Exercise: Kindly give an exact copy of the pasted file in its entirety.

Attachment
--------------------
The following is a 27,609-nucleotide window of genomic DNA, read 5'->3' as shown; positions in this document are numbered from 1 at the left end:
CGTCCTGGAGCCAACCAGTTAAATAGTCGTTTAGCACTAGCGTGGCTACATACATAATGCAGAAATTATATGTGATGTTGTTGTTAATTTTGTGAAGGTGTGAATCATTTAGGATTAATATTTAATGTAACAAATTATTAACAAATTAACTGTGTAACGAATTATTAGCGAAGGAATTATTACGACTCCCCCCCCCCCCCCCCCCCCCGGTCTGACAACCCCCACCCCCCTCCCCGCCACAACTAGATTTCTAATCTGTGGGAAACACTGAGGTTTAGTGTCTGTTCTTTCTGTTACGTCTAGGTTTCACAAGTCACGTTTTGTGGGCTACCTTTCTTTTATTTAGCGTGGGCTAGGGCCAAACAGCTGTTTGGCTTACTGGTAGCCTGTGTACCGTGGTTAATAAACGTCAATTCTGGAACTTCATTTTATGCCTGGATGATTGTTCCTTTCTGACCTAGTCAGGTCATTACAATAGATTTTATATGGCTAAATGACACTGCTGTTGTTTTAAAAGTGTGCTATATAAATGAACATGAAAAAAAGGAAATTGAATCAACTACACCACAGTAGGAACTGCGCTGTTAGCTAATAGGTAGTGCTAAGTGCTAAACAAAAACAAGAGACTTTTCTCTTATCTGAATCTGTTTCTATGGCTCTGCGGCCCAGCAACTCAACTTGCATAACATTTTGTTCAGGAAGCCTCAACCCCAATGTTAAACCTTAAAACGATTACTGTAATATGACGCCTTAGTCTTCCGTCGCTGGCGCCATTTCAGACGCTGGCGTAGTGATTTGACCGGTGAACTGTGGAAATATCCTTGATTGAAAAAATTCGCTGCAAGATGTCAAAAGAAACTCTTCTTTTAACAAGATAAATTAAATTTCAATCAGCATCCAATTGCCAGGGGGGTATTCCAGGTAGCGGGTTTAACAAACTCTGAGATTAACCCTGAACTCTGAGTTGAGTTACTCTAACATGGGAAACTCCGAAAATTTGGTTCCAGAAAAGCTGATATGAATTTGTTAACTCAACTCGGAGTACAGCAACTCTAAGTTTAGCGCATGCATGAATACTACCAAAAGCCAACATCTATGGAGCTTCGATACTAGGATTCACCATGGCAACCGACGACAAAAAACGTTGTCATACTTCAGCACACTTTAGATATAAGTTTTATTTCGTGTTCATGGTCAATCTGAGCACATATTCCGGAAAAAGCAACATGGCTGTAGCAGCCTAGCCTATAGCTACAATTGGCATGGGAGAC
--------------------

The following is a 27,609-nucleotide window of genomic DNA, read 5'->3' as shown; positions in this document are numbered from 1 at the left end:
CGTCCTGGAGCCAACCAGTTAAATAGTCGTTTAGCACTAGCGTGGCTACATACATAATGCAGAAATTATATGTGATGTTGTTGTTAATTTTGTGAAGGTGTGAATCATTTAGGATTAATATTTAATGTAACAAATTATTAACAAATTAACTGTGTAACGAATTATTAGCGAAGGAATTATTACGACTCCCCCCCCCCCCCCCCCCCCCGGTCTGACAACCCCCACCCCCCTCCCCGCCACAACTAGATTTCTAATCTGTGGGAAACACTGAGGTTTAGTGTCTGTTCTTTCTGTTACGTCTAGGTTTCACAAGTCACGTTTTGTGGGCTACCTTTCTTTTATTTAGCGTGGGCTAGGGCCAAACAGCTGTTTGGCTTACTGGTAGCCTGTGTACCGTGGTTAATAAACGTCAATTCTGGAACTTCATTTTATGCCTGGATGATTGTTCCTTTCTGACCTAGTCAGGTCATTACAATAGATTTTATATGGCTAAATGACACTGCTGTTGTTTTAAAAGTGTGCTATATAAATGAACATGAAAAAAAGGAAATTGAATCAACTACACCACAGTAGGAACTGCGCTGTTAGCTAATAGGTAGTGCTAAGTGCTAAACAAAAACAAGAGACTTTTCTCTTATCTGAATCTGTTTCTATGGCTCTGCGGCCCAGCAACTCAACTTGCATAACATTTTGTTCAGGAAGCCTCAACCCCAATGTTAAACCTTAAAACGATTACTGTAATATGACGCCTTAGTCTTCCGTCGCTGGCGCCATTTCAGACGCTGGCGTAGTGATTTGACCGGTGAACTGTGGAAATATCCTTGATTGAAAAAATTCGCTGCAAGATGTCAAAAGAAACTCTTCTTTTAACAAGATAAATTAAATTTCAATCAGCATCCAATTGCCAGGGGGGTATTCCAGGTAGCGGGTTTAACAAACTCTGAGATTAACCCTGAACTCTGAGTTGAGTTACTCTAACATGGGAAACTCCGAAAATTTGGTTCCAGAAAAGCTGATATGAATTTGTTAACTCAACTCGGAGTACAGCAACTCTAAGTTTAGCGCATGCATGAATACTACCAAAAGCCAACATCTATGGAGCTTCGATACTAGGATTCACCATGGCAACCGACGACAAAAAACGTTGTCATACTTCAGCACACTTTAGATATAAGTTTTATTTCGTGTTCATGGTCAATCTGAGCACATATTCCGGAAAAAGCAACATGGCTGTAGCAGCCTAGCCTATAGCTACAATTGGCATGGGAGAC